Compost Tetris

Over the last few weeks I have been slowly doing the almost yearly job of moving compost from one bin to the next. Our compost gets turned twice before it is considered ready for use. We have five compost bins and of course there is a system for how we utilise them. We use a sawdust bucket system for our toilet, we’ve been using this system for ten years now and it works really well for us. We make our own sawdust using our power planer, it costs us nothing to make as we have the timber on our land and we have all the electricity we need for using power tools.

We put both cooked and uncooked kitchen waste into buckets until we have two or three buckets filled, then every time we need to empty the compost toilet bucket we also empty the kitchen-waste buckets, covering everything with a layer of cut grass and rushes. We use one compost bin until it is full, the bins are roughly 4foot square. When the bin is nearly full I start the process of moving the compost in the other bins.

Compost Tetris, Garden Fun

Imagine that all the bins are full and that the bins are A, B, C, D and E in that order and they are all built in one row. Bin A is nearly full so I begin by emptying bin C and putting the soil around trees, creating a new fruit bush bed or topping up a fruit bed. I keep some of the soil to close the bin which is almost full. I then shovel the contents of bin D into bin C and then I shovel the contents of bin E into the now empty bin D. Now we are ready to finish filling bin A and when it is full I close it up by covering it in grass and then topping with soil. Bin E is now ready for use.

It takes roughly nine months to fill a bin, sometimes longer depending on settlement in the bin. So every year I get to play Compost Tetris.

We always keep a pile of cut grass beside the compost bins which sometimes needs replenishing. Sometimes this requires cutting grass and rushes however today I was able to move some which had been cut over a year and half ago – quite a workout!

When I was resting between runs with the wheelbarrow I was struck with the beauty of the sunlight glinting in raindrops hanging from the bare whitethorn  (hawthorn) branches in a nearby hedge. Such beauty is never far away here and I am always grateful to receive it.

 

Monsanto in court in the US

Supreme Court Alfalfa Hearings –

THE CROP HEARD AROUND THE WORLD!

The following is taken from the Sustainable Culture Group on Facebook –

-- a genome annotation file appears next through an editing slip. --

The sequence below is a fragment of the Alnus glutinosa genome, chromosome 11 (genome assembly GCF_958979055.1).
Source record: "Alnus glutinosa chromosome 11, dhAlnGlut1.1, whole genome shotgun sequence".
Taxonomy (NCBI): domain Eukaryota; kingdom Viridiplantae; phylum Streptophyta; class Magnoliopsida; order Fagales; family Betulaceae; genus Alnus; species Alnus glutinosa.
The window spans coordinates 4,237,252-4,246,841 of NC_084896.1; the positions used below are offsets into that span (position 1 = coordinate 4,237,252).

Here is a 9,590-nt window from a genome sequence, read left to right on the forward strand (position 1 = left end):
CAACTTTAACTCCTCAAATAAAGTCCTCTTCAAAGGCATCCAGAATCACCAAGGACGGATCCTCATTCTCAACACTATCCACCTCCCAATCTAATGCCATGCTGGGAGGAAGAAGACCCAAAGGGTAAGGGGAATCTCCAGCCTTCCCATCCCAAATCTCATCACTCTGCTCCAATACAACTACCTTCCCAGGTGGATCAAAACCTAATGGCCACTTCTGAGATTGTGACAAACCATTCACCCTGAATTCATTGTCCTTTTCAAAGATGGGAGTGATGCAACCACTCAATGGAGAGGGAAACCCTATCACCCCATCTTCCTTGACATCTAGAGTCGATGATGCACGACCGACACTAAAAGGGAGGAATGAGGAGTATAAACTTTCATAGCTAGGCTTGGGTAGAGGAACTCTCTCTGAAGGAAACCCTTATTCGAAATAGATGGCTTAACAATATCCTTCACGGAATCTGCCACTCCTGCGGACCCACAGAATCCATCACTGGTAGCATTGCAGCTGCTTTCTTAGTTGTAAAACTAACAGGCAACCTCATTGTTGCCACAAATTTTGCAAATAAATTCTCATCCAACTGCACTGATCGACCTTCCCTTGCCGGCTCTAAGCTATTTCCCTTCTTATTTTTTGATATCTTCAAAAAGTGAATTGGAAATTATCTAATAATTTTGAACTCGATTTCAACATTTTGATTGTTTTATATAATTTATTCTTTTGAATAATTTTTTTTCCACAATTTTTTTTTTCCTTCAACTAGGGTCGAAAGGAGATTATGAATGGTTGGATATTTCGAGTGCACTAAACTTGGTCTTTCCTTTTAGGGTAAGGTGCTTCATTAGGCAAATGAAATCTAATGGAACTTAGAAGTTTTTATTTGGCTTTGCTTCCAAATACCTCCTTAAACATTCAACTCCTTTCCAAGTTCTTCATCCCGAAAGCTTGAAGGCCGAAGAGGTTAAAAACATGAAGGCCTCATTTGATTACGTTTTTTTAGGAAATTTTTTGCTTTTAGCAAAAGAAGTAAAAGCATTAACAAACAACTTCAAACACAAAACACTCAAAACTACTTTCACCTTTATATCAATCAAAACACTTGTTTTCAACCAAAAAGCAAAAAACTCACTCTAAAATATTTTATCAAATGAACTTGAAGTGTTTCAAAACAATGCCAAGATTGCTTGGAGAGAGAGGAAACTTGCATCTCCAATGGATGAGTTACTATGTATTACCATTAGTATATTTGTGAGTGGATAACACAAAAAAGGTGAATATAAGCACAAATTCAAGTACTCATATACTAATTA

Monsanto challenges alfalfa ban in Supreme Court


The genetically engineered alfalfa case will be heard on April 27. This is the first genetically engineered crop case ever heard by the Supreme Court.
Lower courts found the U.S. Department of Agriculture (USDA) failed to analyze the gmo crop’s impacts on farmers and the environment and the USDA violated environmental laws and the agency must rigorously analyze the crop’s impacts.

Monsanto’s challenges the three year ban on planting genetically modified alfalfa designed to resist Roundup weed killer. The case is about farmers choice according to Monsanto (what about consumer’s choice?).

In a laughable statement, Monsanto said reviews of biotech crops should be based on science.

Five friends-of-the-court briefs have been filed in support of Monsanto by a total of 18 groups: American Farm Bureau Federation, Biotechnology Industry Organization, American Seed Trade Association, American Soybean Association, National Alfalfa and Forage Alliance, National Association of Wheat Growers, National Cotton Council and National Potato Council, Sugarbeet Growers Association, U.S. Beet Sugar Association and National Corn Growers Association, the Chamber of Commerce of the United States of America, American Petroleum Institute, National Association of Home Builders, CropLife America, The Washington Legal Foundation, Allied Education Foundation and the Pacific Legal Foundation.

Food companies, farmers unions, scientific experts and legal scholars filed briefs to the U.S. Supreme Court in support of the Center for Food Safety.

The Attorneys General of California, Oregon and Massachusetts filed a brief supporting the Center, emphasizing their states interest in protecting natural resources and the environment.

The Union of Concerned Scientists and other scientific experts warned Monsanto’s alfalfa would harm farmers, the public and contaminate agriculture and the environment forever.

Over a dozen law professors, scholars and several former General Counsels of the Council on Environmental Quality (CEQ) filed two separate briefs explaining the lower courts were entirely correct. CEQ is the expert federal agency charged with overseeing the statute in question in the case, the National Environmental Policy Act (NEPA):
Conventional farmers and exporters filed a brief warning of lost alfalfa markets in Asia, Europe and the Middle East because they reject gmo-contaminated crops. The Arkansas Rice Growers Association in 2006 lost overseas markets because of biotech rice contamination.